Youths in Johannesburg took part in a study to find common threads and differences among children across five global cities, including Baltimore. A boy plays with a soccer ball at an informal settlement in Daveland, outside Johannesburg, June 10, 2010. Reuters/Siphiwe Sibeko

A study by Johns Hopkins Bloomberg School of Public Health found impoverished youths in five major cities, including one in the U.S., face similar challenges and those without sufficient support from friends and family fare the worst. Despite having the 19th highest GDP in the country, youths in the most troubled neighborhoods of Baltimore reported some of the worst conditions among youths in the five cities.

Researchers interviewed 2,400 15 to 19 year olds in Baltimore, Johannesburg, New Delhi, Shanghai and Ibadan, Nigeria, for the Well-Being of Adolescents in Vulnerable Environments study. Interviewees in Baltimore and Johannesburg reported feeling the worst about their situations while Ibadan youths reported feeling generally optimistic about theirs, even though Baltimore and Johannesburg have significantly higher gross domestic products. Baltimore has a GDP twice that of Johannesburg, but youths in both cities reported similarly unsafe and unfavorable conditions.

Insufficient access to social capital, or the various methods of support in their communities, was a common thread among the 2,400 youths surveyed even though the culture in each city is drastically different. The study linked access to social capital with the overall health of the youths surveyed.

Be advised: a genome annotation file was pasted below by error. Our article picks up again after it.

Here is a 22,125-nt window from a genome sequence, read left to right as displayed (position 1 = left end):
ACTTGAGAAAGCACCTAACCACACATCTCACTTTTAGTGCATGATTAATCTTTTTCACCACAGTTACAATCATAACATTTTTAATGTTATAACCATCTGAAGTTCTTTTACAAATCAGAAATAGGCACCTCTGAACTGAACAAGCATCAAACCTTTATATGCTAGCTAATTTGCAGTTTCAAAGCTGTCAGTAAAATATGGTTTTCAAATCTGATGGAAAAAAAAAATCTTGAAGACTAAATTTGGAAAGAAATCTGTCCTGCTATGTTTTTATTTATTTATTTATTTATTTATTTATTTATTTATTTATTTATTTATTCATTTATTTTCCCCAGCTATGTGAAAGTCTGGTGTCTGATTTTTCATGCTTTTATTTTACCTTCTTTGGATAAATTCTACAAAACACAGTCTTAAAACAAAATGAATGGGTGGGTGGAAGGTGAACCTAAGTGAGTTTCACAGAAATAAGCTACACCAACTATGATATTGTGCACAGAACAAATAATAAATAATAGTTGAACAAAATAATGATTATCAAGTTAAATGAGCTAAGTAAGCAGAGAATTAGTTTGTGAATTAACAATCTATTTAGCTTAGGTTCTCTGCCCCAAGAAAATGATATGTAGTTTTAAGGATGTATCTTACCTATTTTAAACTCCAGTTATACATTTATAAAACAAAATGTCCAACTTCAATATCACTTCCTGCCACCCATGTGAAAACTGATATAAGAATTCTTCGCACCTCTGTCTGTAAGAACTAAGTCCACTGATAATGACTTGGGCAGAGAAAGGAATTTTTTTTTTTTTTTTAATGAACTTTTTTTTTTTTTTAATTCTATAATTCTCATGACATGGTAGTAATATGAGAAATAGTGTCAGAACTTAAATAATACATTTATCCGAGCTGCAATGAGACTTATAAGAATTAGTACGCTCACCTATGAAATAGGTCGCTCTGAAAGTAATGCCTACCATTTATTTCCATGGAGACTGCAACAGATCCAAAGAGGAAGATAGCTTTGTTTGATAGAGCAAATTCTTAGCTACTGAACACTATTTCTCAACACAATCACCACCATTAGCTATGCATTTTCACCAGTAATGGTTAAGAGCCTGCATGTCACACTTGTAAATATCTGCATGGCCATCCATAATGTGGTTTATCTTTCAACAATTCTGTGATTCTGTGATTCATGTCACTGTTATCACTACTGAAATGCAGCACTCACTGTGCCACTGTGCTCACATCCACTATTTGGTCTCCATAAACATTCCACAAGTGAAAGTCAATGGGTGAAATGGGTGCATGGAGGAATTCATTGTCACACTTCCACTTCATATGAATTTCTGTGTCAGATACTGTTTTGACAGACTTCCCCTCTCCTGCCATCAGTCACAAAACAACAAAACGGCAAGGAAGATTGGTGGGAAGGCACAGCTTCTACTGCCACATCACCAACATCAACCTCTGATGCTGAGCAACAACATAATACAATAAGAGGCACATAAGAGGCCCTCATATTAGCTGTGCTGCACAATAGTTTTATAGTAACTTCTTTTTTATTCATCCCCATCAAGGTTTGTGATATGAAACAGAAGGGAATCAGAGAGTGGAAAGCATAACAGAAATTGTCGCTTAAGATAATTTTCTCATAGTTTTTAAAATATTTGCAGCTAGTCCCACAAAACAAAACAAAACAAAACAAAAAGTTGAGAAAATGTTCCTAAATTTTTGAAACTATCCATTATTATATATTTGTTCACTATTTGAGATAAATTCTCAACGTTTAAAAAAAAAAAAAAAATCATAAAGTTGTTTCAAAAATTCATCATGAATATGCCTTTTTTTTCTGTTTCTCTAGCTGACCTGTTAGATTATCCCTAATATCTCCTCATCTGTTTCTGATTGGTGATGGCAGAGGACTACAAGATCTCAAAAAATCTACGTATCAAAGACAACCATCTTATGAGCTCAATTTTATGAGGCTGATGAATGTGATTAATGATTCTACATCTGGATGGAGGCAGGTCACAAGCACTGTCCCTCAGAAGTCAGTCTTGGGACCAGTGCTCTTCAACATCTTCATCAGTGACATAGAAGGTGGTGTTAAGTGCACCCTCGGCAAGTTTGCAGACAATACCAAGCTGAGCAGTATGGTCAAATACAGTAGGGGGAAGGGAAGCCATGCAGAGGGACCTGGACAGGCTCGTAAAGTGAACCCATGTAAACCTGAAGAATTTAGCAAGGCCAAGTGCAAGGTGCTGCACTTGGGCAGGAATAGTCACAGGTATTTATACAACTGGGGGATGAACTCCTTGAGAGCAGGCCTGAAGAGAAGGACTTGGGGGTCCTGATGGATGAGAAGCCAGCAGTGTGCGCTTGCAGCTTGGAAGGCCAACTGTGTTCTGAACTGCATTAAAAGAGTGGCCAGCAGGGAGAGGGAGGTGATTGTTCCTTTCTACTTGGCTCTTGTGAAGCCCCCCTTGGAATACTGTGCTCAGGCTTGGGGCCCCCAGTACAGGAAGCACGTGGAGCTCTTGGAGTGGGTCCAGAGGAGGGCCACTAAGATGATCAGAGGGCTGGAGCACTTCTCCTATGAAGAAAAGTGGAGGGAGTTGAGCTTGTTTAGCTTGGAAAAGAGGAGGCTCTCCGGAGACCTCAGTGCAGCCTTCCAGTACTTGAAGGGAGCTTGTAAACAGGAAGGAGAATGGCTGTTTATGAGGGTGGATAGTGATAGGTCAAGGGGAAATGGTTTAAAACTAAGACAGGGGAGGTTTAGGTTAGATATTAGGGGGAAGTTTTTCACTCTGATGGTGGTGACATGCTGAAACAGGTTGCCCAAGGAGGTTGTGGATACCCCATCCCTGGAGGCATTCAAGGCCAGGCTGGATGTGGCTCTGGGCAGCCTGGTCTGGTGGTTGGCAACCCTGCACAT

“Across the sites, direct measures of social capital are associated with good health,” the report said. “Adolescents with more access to social support report better mental health scores.”

The study found many of the youths surveyed reported living in single-parent households whether that was because of incarceration, AIDS or a myriad other reasons, but in all cases it limited access to social capital.

“The surprisingly similar levels of social capital across sites underscores how the structural constraints of urban poverty and exclusion from the mainstream global economy can have a similar impact on the social resources that young people depend on as sources of resilience across a diverse set of vulnerable environments,” it read.

Substance abuse was high among two thirds of all youths surveyed. Marijuana was the most common substance used by Baltimore youths with about 55 percent saying they smoked regularly. Alcohol was most common among youths in Ibadan, Johannesburg and Shanghai. Inhalant use was highest in New Delhi (15 percent) while cigarette-smoking was highest amongst youths in Johannesburg.

Sexual health issues were highly varied. Baltimore and Johannesburg youths reported the most unhealthy trends. A staggering 50 percent of young females in Baltimore reported a pregnancy, which researchers associated with more time out of school, more violence in the community and respondents' “perception of a poor physical environment.”

Young people in New Delhi, Shanghai and Ibadan, meanwhile, reported low heterosexual activity, but researchers said “it is not clear whether the low levels of reported sexual experience reflect underreporting of a highly stigmatized behavior, the lack of married youth recruited into the sample, or other factors.”

Around one in 10 young women in Baltimore, Ibadan and Johannesburg reported “nonpartner sexual violence.”

For a visual readout of what youths reported regarding their physical environment, “social cohesion,” and community violence, see Vocativ’s report on the study. For a summary introduction to the study, see the authors’ report in the Journal of Adolescent Health.